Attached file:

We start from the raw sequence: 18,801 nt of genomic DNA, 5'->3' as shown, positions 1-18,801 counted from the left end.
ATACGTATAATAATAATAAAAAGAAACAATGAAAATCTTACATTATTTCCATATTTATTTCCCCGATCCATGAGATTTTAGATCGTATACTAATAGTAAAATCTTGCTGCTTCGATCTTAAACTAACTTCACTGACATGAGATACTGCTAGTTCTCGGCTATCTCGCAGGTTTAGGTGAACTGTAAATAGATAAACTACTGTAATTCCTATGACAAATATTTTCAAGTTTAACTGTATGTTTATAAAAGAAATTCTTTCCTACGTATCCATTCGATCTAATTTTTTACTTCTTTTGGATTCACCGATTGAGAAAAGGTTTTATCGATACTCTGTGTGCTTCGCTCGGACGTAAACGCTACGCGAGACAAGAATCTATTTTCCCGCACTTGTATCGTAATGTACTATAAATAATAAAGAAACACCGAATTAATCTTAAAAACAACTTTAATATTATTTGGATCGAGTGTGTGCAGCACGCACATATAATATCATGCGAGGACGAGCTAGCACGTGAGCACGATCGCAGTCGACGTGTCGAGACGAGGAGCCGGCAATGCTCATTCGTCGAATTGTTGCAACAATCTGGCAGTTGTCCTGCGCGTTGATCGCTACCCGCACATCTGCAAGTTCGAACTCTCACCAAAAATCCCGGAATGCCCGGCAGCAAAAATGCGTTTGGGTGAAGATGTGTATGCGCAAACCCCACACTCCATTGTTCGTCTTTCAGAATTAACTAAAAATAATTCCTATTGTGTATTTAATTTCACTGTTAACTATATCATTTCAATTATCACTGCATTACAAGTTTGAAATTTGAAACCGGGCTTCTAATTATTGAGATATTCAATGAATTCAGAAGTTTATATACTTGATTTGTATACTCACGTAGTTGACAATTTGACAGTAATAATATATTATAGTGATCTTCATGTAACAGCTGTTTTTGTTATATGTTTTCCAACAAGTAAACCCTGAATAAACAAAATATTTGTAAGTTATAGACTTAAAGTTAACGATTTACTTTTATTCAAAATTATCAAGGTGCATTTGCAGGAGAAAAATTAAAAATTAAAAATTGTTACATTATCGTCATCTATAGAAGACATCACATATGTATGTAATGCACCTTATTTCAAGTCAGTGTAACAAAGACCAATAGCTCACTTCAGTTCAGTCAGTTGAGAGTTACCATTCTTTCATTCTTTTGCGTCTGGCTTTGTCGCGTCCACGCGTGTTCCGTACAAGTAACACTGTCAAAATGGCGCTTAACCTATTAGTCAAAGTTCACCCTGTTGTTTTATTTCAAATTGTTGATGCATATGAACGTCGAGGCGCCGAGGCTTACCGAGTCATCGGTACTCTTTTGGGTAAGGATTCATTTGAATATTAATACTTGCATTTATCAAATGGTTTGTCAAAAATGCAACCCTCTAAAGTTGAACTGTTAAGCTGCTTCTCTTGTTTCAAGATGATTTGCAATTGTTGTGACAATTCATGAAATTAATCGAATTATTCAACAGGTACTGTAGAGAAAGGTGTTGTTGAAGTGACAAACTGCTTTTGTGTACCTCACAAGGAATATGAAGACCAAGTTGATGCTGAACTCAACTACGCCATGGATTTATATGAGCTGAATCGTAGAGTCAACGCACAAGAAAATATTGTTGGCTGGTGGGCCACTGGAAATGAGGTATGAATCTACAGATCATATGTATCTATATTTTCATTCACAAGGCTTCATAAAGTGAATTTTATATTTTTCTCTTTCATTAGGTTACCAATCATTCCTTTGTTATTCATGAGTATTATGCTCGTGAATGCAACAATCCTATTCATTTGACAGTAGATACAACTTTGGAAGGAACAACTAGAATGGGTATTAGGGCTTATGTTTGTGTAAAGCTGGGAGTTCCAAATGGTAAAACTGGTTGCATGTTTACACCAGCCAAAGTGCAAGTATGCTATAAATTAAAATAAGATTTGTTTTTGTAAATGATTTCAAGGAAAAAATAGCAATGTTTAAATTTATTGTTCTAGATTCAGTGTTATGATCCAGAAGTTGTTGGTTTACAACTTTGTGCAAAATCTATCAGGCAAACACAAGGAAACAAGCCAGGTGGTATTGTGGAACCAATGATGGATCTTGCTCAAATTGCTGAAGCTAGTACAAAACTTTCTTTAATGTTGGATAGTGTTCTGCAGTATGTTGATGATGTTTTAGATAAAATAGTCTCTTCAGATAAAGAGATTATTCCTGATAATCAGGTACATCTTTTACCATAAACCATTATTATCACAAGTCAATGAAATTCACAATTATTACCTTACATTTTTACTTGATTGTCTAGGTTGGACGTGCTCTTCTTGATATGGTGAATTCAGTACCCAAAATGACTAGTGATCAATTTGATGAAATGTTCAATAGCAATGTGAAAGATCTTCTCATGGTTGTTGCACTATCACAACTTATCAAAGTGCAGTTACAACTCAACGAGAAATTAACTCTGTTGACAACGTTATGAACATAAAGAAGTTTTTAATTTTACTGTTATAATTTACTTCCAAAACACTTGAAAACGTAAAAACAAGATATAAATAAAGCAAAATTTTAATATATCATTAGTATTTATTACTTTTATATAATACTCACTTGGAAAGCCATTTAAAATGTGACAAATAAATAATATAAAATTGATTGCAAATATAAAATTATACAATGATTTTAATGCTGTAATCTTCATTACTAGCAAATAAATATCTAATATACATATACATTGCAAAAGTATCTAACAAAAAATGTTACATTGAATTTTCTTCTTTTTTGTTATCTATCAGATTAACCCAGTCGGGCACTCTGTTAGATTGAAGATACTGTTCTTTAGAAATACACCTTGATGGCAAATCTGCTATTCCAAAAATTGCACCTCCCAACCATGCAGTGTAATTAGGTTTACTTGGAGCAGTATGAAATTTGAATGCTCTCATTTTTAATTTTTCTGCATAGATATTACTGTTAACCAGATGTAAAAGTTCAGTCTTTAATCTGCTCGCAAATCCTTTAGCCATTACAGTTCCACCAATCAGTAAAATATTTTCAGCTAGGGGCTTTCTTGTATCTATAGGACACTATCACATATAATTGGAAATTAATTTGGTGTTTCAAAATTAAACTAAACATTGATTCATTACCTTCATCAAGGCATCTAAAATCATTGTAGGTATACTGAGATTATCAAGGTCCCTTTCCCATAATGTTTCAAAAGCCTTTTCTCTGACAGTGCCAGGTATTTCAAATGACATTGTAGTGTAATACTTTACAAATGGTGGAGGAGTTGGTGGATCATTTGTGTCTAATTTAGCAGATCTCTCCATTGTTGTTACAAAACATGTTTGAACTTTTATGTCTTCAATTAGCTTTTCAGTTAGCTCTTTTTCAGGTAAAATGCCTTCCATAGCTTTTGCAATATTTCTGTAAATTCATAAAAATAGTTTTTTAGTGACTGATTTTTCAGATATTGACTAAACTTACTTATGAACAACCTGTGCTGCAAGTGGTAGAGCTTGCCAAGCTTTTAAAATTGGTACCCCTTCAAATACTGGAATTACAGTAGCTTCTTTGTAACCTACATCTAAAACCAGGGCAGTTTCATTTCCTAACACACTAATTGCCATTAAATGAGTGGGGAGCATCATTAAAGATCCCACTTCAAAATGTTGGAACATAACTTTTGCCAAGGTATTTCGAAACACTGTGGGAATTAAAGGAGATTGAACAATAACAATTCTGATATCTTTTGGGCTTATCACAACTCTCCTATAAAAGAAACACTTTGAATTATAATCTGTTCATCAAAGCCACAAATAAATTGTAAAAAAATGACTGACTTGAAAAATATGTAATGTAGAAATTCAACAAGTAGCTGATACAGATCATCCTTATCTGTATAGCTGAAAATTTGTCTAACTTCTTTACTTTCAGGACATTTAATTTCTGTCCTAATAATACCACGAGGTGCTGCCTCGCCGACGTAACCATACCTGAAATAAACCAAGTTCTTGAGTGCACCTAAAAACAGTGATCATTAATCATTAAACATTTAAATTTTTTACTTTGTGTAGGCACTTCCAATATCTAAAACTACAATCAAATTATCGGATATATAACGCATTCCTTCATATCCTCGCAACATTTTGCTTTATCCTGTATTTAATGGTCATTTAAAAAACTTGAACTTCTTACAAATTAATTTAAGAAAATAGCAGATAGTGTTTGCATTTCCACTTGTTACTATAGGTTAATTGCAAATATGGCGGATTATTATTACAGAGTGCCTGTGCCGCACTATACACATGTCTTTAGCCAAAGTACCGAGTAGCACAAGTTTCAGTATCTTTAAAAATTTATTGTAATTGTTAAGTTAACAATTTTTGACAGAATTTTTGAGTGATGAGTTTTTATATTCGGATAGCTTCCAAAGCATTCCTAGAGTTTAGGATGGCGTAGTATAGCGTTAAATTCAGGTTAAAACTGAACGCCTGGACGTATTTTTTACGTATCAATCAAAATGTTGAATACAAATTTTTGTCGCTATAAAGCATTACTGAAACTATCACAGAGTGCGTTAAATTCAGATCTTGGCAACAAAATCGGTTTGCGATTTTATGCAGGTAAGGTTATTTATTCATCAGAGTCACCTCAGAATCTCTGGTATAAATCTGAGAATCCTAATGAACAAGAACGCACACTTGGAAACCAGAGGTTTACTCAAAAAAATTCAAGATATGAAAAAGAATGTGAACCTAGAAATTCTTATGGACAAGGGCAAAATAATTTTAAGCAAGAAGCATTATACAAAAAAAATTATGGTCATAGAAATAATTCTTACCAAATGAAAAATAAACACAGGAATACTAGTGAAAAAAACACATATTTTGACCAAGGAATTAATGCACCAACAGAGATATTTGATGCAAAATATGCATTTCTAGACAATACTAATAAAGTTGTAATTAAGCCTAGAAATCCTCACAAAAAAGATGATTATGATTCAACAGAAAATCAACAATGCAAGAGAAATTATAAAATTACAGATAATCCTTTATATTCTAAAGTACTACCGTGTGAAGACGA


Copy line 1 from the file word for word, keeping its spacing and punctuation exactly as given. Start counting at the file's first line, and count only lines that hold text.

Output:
We start from the raw sequence: 18,801 nt of genomic DNA, 5'->3' as shown, positions 1-18,801 counted from the left end.